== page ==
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Local FFA Member Wins Award

By Leann Cochran - Staff Writer | Nov 18, 2020

Ammons was recently awarded the Agricultural Processing National Proficiency Award for his Supervised Agricultural Experience Program which included hogs he sold at the Annual Ham and Bacon Sales, processing and selling fresh pork, and processing and selling holiday turkeys.

The National FFA Convention and Expo is an event that is highly anticipated by FFA members across the country each year. This year, the event would have been held in Indianapolis, however, as with most things, COVID-19 forced the event to be held virtually.

The convention was broadcast in many ways, including RFD TV and the National FFA website.

For those in the county who did tune in to the festivities, a familiar face may have flashed across the screen. Creed Ammons, a former Tyler FFA member and recent graduate of Tyler Consolidated High School, was nationally recognized for winning the Agricultural Processing National Proficiency Award.

Ammons currently serves as the West Virginia State FFA President. Making Tyler FFA history, he is the first member to be recognized as a National Proficiency Award winner.

Ammons filled out an application for this proficiency award, where he won at the state level and advanced to the national contest. “The proficiency awards encompass and focus on members’ success and highlight what they’ve done in their Supervised Agricultural Experiences. Agriculture Processing is one of the 45 different areas that they do have,” Ammons said.

Locally, many people recognize these Supervised Agricultural Experiences to be things such as raising and processing hogs for the annual Tyler FFA Ham and Bacon Sale, or raising market animals to show and sell at the county fair. These SAE’s are important to FFA members because the members learn valuable skills that will later be put toward future endeavors, regardless of where their future leads. Skills such as leadership, responsibility, and accountability are all attributes that can be learned through these SAE’s.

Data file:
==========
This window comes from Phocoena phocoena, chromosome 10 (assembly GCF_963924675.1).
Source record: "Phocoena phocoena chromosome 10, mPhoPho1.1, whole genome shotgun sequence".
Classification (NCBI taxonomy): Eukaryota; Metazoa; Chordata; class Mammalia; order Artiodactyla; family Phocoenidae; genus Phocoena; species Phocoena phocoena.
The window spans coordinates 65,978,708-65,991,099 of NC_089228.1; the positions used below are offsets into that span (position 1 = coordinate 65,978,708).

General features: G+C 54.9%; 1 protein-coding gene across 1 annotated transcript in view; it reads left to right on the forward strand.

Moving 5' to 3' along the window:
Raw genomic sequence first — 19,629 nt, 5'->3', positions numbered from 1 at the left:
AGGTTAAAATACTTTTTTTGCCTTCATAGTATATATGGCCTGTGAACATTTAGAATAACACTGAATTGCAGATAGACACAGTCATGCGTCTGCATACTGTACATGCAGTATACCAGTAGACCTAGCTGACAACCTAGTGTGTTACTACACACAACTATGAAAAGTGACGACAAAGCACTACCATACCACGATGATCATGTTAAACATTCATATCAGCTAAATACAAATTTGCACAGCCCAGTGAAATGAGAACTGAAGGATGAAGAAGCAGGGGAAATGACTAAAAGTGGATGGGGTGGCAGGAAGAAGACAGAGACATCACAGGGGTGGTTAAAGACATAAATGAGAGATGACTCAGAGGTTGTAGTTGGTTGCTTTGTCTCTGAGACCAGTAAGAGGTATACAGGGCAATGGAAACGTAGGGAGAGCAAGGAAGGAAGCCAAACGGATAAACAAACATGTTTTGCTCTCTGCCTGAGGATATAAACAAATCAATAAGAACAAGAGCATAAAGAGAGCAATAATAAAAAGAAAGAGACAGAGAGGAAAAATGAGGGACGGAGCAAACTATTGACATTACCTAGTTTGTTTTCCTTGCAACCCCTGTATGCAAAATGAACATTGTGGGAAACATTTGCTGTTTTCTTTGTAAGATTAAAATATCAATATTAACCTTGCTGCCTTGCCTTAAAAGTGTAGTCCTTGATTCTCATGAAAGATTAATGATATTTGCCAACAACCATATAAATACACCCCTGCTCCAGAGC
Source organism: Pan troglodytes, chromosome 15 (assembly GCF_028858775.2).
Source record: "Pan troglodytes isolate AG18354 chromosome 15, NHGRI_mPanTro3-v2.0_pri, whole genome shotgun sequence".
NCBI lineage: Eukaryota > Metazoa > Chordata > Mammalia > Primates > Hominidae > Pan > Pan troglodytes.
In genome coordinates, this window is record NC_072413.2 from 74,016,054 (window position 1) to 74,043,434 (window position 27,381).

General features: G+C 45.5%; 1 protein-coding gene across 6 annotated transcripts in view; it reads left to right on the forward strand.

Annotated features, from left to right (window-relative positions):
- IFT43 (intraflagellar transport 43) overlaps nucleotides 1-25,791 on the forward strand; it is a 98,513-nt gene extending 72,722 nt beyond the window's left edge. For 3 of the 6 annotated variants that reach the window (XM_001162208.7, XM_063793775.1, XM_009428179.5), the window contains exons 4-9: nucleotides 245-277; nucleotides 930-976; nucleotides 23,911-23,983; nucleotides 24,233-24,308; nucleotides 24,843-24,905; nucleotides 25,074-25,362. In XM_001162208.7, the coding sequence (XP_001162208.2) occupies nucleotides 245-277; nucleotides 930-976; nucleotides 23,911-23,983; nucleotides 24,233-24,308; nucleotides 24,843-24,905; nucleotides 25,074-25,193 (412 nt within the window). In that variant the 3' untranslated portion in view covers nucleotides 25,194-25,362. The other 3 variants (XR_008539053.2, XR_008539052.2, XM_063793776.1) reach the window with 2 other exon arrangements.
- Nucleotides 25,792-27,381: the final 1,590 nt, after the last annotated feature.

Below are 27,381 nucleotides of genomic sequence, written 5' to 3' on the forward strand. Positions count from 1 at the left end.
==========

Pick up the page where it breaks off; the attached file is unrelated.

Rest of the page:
Leaning towards a more unique experience, Ammons focused his SAE’s on Ham and Bacon Hogs and marketing fresh pork product and fresh holiday turkeys.

The lengthy application process involved answering questions about personal growth and skills learned, as well as reporting financial records. “Once I was announced as a finalist, I had about a week and a half to record a video of an introduction and answering questions as a substitute for my interview, in order for them to be able to grade me as a finalist,” Ammons recalled.

Although Convention was held differently this year, Ammons feels the positive aspects outweigh the opportunities he may have missed by not being recognized in person. “I think it was different because I wasn’t able to go and stand on the national stage and meet the other candidates, as well as interview in person that week… I think National Convention reached more people this year since it was all virtual and more people had the ability to participate… There was a loss of some experiences, but gains others.”

Creed currently attends WVU and is majoring in Agricultural Extension and Education. He was surrounded with fellow members of the State FFA Officer team, Zane Cogar, Kaley Sponaugle, and Emily Yates, when he learned of his national success.

“It’s really unique for a student from West Virginia to win,” said Leon Ammons, Creed’s high school FFA advisor, agricultural education teacher, and father. He noted Creed is only the 15th in the state to claim this award.

“It all started freshman year when I started the Ham and Bacon curing SAE, following county tradition,” said Creed. He didn’t stop there. His Ham and Bacon SAE developed into marketing fresh pork. Over the course of four years, Ammons sold one ton of fresh pork to the local community.

“Sophomore year I wanted to venture away… That June we purchased Thanksgiving turkeys,” he said. His business continues to grow. He reported he started out with eleven turkey increasing to thirty-two the following year. This year, Creed reports he has about 65 to 70 turkeys, with his brother also getting involved in the business.

“Turkey’s were kind of a different SAE and I thought it would be a niche market in our local area. I could offer a product that not many people had ever been offered here,” Creed said, noting that it took extra work to market the product. He utilized word-of-mouth, Facebook, and repeat customers to develop and grow a customer base in the community.

Creed still has holiday turkeys available, and he can be reached by visiting “Ammons’ Farm Fresh Turkeys” on Facebook.